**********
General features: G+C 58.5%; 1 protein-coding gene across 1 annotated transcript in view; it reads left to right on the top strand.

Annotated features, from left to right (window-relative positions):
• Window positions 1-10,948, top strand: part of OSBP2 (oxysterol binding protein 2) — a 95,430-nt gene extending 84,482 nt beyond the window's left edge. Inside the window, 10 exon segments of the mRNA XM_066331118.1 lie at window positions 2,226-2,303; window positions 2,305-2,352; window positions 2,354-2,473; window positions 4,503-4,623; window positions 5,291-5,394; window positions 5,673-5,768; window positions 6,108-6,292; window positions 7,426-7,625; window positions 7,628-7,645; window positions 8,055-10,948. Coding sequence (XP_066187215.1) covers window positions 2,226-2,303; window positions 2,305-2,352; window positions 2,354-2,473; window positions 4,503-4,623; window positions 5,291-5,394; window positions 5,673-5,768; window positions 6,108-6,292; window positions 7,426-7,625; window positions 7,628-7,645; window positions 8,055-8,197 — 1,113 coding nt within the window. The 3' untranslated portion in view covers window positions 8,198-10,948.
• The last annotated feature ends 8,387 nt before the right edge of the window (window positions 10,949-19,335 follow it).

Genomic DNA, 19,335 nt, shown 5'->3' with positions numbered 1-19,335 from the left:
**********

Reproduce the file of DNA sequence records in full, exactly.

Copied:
General features: G+C 58.5%; 1 protein-coding gene across 1 annotated transcript in view; it reads left to right on the top strand.

Annotated features, from left to right (window-relative positions):
• Window positions 1-10,948, top strand: part of OSBP2 (oxysterol binding protein 2) — a 95,430-nt gene extending 84,482 nt beyond the window's left edge. Inside the window, 10 exon segments of the mRNA XM_066331118.1 lie at window positions 2,226-2,303; window positions 2,305-2,352; window positions 2,354-2,473; window positions 4,503-4,623; window positions 5,291-5,394; window positions 5,673-5,768; window positions 6,108-6,292; window positions 7,426-7,625; window positions 7,628-7,645; window positions 8,055-10,948. Coding sequence (XP_066187215.1) covers window positions 2,226-2,303; window positions 2,305-2,352; window positions 2,354-2,473; window positions 4,503-4,623; window positions 5,291-5,394; window positions 5,673-5,768; window positions 6,108-6,292; window positions 7,426-7,625; window positions 7,628-7,645; window positions 8,055-8,197 — 1,113 coding nt within the window. The 3' untranslated portion in view covers window positions 8,198-10,948.
• The last annotated feature ends 8,387 nt before the right edge of the window (window positions 10,949-19,335 follow it).

Genomic DNA, 19,335 nt, shown 5'->3' with positions numbered 1-19,335 from the left: